Pearly Kings and Queens are London's fabulous working-class royalty

Originally published at: Pearly Kings and Queens are London's fabulous working-class royalty | Boing Boing

1 Like


Cockneys are endangered. None were born between May 1941 - December 1961, and few have been born since.

On the night of 10 May 1941, the church was struck by several incendiary bombs. Though the tower was spared a direct hit, the flames from the body of the church were fanned into the tower, which acted like a furnace, destroying all of the internal floors and the frame, causing the bells to crash over 100 feet (30 m) to the ground, irrevocably damaging them.

The damaged bells were removed shortly after their destruction to Mears & Stainbank’s foundry in Whitechapel, but they remained in storage for more than 10 years. In 1956, as the restoration of the church began, attention turned to the restoration of the tower and the recasting of the bells. Much of the cost of restoring the tower and bells was met by the Bernard Sunley Charitable Foundation and Trinity Church, Wall Street, New York City. A new ring of twelve was cast by Mears & Stainbank in 1956, partially reusing metal salvaged from the 1933 ring. However, due to the condition of the tower, which required repairs, the bells were not hung until late 1961.

The bells, often considered amongst the most famous in the world, have typically been used to define whether or not one is a true Londoner or Cockney; anyone born within their earshot is considered such. With the urbanisation of the City of London in the 20th and 21st centuries, the increasing population, noise pollution and the soundproofing measures installed in the belfry, the range of the Bow bells is significantly smaller than at its peak.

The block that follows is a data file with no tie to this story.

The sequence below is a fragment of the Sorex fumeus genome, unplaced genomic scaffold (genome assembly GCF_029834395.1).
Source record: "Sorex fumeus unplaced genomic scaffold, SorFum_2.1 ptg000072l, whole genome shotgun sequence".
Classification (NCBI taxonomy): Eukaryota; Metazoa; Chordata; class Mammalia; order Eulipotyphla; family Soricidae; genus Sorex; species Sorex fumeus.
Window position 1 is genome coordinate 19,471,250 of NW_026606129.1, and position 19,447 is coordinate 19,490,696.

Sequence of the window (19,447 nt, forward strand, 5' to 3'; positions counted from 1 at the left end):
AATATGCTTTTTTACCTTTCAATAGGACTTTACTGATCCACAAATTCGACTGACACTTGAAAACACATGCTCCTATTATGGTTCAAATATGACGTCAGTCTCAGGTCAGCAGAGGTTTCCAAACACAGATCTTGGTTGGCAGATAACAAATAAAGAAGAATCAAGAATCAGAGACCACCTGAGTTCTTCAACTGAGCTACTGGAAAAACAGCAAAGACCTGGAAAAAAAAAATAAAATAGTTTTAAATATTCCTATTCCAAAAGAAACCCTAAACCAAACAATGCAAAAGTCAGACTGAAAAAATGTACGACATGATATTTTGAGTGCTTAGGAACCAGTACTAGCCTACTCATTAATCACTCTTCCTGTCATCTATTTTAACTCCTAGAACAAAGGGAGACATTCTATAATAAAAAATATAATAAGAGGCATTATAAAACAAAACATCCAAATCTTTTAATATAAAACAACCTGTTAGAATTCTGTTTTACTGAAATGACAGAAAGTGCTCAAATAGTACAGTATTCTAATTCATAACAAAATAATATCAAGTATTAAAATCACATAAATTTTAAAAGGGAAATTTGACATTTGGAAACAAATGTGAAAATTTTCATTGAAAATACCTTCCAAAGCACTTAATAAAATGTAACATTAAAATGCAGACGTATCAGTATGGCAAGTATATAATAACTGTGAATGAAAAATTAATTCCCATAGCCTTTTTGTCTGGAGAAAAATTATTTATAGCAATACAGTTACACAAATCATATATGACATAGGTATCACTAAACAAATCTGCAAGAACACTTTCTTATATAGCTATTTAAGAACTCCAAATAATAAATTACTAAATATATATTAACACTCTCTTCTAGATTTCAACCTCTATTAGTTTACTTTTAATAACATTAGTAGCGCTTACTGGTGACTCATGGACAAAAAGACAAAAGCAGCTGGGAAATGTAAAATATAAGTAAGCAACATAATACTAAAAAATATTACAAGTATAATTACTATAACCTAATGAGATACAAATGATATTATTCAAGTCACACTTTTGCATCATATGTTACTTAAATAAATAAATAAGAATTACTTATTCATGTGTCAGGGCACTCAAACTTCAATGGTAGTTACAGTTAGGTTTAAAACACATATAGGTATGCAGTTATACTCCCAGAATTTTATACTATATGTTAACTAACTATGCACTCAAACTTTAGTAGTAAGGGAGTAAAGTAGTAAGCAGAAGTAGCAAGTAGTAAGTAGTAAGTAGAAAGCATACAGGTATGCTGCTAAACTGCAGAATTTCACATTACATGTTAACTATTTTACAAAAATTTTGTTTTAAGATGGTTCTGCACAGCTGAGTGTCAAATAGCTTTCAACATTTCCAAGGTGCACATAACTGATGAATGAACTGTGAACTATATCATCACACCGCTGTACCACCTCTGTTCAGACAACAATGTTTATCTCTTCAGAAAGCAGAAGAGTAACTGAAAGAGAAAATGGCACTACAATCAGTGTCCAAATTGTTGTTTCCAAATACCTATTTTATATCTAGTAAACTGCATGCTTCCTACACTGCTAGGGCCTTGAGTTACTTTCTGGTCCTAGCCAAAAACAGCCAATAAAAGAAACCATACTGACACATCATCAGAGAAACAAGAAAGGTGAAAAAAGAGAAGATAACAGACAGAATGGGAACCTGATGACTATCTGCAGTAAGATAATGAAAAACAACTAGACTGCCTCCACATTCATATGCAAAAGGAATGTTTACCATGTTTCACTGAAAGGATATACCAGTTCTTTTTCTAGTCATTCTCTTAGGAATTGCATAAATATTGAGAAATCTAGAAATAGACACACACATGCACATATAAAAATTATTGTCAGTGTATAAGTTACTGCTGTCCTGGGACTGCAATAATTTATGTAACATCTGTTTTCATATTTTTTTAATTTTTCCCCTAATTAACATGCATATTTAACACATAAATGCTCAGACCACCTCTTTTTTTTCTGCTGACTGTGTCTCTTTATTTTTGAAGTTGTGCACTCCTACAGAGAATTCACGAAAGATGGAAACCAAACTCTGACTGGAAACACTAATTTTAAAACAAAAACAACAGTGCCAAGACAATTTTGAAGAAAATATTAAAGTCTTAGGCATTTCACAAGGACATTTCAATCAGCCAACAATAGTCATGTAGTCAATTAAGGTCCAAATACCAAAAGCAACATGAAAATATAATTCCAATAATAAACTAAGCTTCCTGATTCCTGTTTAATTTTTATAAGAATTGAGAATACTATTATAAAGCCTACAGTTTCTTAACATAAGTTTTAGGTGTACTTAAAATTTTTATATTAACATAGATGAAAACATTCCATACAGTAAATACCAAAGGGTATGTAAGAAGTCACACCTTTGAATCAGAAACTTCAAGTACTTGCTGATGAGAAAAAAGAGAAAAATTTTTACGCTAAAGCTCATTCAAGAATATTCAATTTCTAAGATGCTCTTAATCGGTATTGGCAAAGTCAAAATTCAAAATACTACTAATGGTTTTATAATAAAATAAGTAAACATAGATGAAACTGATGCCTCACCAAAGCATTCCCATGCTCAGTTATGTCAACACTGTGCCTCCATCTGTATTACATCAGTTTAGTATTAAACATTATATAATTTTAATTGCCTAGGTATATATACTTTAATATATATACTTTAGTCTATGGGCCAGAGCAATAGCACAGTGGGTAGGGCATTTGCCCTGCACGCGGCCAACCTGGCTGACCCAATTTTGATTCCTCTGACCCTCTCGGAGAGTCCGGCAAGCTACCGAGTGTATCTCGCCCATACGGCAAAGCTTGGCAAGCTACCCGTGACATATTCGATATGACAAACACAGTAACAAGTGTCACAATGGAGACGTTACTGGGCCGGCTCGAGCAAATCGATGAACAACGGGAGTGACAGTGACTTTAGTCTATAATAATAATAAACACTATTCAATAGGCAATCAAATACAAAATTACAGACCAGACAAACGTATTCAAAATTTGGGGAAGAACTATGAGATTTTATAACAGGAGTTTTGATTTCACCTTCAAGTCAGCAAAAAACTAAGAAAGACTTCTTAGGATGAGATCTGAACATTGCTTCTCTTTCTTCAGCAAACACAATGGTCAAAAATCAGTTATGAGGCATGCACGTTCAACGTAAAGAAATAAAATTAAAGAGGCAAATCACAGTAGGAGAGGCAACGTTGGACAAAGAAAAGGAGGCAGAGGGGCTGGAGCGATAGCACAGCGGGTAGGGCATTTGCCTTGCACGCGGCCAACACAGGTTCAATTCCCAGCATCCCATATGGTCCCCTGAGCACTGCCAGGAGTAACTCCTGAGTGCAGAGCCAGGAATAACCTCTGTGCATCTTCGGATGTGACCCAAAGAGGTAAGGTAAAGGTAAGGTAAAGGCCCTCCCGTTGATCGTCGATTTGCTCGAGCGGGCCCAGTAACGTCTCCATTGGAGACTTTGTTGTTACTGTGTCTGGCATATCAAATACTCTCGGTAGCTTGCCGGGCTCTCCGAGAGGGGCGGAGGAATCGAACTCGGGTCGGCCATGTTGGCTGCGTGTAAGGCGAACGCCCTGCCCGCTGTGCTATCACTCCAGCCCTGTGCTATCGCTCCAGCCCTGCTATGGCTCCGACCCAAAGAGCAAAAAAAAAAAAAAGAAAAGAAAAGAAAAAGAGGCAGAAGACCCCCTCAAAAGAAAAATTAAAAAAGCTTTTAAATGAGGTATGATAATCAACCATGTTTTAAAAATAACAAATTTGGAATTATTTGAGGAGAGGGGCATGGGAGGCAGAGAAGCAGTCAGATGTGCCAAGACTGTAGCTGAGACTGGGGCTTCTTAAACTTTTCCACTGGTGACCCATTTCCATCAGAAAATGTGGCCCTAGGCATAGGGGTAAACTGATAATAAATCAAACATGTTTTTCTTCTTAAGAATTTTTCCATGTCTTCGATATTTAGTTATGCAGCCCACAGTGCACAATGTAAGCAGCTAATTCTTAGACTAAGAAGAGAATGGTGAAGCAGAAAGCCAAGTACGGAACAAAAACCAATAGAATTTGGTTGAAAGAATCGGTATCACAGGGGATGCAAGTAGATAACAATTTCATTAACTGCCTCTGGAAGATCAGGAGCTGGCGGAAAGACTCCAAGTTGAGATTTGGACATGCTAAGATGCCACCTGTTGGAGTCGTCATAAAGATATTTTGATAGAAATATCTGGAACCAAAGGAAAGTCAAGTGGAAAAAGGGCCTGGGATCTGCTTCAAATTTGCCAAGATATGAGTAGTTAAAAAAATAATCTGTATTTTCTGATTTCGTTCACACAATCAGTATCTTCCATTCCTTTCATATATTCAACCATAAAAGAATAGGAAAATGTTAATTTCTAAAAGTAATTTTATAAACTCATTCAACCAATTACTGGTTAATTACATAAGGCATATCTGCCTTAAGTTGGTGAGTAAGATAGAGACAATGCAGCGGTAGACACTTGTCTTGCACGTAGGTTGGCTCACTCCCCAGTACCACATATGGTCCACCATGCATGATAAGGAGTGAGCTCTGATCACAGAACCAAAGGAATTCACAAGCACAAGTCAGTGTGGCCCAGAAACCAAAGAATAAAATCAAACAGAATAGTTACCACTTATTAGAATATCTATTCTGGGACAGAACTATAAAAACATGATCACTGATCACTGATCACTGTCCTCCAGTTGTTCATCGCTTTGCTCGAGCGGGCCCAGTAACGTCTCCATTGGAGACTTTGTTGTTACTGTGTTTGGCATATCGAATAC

In 1851, the bells could be heard across north and east London, as far as Hackney Marshes, Stratford and Limehouse, with reports they could also be heard south of the Thames in Southwark. An acoustic study taken in 2012 shows this range has shrunk substantially, now confined to the eastern parts of the Square Mile and Shoreditch. With no maternity hospitals within this range and only limited residential properties, the chance of the birth of a true cockney is now very low


This feels a bit like a way to make the working class feel better about being oppressed. If I read that right (Brits correct me as needed, please) it feels a bit icky.

1 Like

I like this British royalty much better than the Buckingham Palace crowd.

1 Like

Not actually British myself, but lived here for seven years, two of that in London. I have never heard anyone talk about the Pearlies in relation to the monarchy. I think it’s more analogous to the kings and queens in Mardi Gras traditions. It’s a fun tradition with deep ties to community.

ETA: I used to attend St Martin in the Fields, and there were Pearlies associated with that church. I think for a while they had some coats on display in the crypt. We’d see them collecting in the autumn.


This topic was automatically closed after 5 days. New replies are no longer allowed.